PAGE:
A third AAA title win for Smith in 1963 was very welcome, but family commitments, coaching duties and a career move were taking natural precedence. Smith and his wife were by now the parents of two daughters and a son, and he completed a teachers’ training course in 1964, with all the studying which that had entailed. The same year an 18-year-old named David Travis, from Surrey Athletic Club, who had placed 2nd in the previous year’s AAA Junior Championships, moved to the Alperton training squad. Within a year Travis had been joined by John FitzSimons, John McSorley, John Kitching and others, and the only two among the country’s seven leading throwers not under Smith’s care were John Greasley, of Watford Harriers, who was 2nd-claim to TVH and also coached by Captain Mack, and the self-coached Clive Loveland.
Still throwing in the high 230s, Smith could lead by example, and his varied schedules included hill running, hurdling and a great deal of exercising for suppleness. His expressed his training philosophy thus: “Enjoyment of training is more important than the actual work. If you don’t enjoy your work, you’re wasting your time. An athlete can get results and perform superbly well for one or two years without full enjoyment, but is he’s going to get the maximum out of athletics he’s got to be able to go on for a long time”.
John Offley’s perceptive article for the TVH magazine concluded with the observation that “it will be most surprising if the British javelin record is not pushed up to a more respectable level in the near future, and no doubt the man behind it will be the ‘old maestro’ himself, Colin Smith”. By 1970 David Travis, with Smith’s astute guidance, had taken the record to 83.44. The difference between the British record and the World record in 1955, when Smith started to come to prominence, had been 13.76 metres. In 1970 it was 9.26. That might not seem dramatic progress, but in an era in which state aid for Eastern European athletes was the major impulse in the Worldwide improvement in athletics standards, and particularly those in the technical events, this British advance was one of which the “old maestro” could be justifiably proud.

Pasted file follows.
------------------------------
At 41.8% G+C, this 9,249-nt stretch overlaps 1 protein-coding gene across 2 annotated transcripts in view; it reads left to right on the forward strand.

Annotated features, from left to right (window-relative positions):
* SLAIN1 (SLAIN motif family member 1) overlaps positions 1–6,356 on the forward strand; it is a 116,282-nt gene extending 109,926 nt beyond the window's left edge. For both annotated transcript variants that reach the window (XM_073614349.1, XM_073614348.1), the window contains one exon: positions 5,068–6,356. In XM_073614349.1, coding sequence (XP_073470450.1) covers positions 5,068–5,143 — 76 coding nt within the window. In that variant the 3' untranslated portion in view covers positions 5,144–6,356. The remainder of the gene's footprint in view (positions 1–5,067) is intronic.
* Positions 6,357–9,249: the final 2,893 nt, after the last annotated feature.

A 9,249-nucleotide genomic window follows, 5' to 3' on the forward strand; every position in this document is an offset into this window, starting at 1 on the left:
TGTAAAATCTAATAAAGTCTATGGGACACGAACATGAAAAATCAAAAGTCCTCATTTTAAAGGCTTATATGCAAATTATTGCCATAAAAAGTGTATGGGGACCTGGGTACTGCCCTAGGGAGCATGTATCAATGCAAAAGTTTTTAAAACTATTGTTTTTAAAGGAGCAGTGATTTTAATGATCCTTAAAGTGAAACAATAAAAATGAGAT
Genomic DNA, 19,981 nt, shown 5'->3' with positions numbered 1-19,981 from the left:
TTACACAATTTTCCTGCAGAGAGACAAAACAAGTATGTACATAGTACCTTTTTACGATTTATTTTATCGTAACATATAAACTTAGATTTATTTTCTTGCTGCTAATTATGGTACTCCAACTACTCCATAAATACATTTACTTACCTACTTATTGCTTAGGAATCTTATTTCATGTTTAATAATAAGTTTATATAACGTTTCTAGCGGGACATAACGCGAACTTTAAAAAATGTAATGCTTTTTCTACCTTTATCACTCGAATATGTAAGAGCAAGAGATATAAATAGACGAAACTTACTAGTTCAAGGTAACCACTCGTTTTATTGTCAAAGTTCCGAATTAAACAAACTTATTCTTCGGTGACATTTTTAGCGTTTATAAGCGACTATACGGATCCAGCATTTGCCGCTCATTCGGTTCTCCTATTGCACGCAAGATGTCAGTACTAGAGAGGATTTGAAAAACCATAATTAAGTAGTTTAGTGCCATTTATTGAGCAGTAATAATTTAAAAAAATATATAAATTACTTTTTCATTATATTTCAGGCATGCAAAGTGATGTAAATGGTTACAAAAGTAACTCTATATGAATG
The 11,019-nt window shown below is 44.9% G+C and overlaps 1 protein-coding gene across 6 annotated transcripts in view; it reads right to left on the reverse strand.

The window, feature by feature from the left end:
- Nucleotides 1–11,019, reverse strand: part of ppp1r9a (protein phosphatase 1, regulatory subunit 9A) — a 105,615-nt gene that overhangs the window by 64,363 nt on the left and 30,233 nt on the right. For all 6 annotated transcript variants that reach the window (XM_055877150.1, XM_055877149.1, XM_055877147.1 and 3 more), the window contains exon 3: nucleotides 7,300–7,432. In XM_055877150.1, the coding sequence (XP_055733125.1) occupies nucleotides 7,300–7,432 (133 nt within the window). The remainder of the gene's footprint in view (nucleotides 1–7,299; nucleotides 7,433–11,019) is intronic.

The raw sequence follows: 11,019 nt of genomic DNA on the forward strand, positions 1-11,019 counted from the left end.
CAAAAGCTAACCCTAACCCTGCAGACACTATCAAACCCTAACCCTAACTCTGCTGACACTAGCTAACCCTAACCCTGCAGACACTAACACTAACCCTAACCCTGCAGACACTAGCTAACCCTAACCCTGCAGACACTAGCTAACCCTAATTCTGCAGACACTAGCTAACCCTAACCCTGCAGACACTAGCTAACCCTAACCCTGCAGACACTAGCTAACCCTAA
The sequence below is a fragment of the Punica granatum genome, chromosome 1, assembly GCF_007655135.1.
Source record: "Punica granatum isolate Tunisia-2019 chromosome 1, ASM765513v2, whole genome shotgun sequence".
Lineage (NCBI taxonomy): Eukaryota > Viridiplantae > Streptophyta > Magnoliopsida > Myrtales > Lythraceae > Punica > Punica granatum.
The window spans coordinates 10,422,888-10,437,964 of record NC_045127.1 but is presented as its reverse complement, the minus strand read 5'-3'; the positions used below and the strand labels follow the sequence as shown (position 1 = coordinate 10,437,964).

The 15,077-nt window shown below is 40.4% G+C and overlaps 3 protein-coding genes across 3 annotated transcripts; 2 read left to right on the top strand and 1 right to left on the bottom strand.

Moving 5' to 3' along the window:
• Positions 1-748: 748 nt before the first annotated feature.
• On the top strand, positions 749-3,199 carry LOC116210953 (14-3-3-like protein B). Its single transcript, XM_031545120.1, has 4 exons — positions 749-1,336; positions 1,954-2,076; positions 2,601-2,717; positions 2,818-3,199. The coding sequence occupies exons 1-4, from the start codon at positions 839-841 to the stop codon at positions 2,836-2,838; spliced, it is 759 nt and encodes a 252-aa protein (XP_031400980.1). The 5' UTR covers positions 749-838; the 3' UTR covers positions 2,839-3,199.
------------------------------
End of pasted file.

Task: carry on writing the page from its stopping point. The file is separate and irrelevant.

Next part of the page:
In 1972, when Smith and his family emigrated to Australia, his training group at West London Stadium (later to be renamed the Linford Christie Stadium) included Travis and three others in the country’s top 15 – Brian Roberts, Ron Silvester and Mladen Gavrilovic – and the national rankings spanned 20 years of British javelin-throwing history as in 22nd place was a youth named David Ottley, who had thrown 66.34 on his 17th birthday and would be Olympic silver-medallist in 1984, and back in 90th place was Dick Miller, now aged 43 and in 1952 the last male Briton before Ottley and his team-mate, Roald Bradstock, to reach an Olympic javelin final. The AAA Championships results of 1971 and 1972 were further testament to Smith’s coaching expertise: 1971 – 1 Travis, 2 Gavrilovic, 3 McSorley; 1972 – 1 Travis, 2 Roberts, 3 McSorley.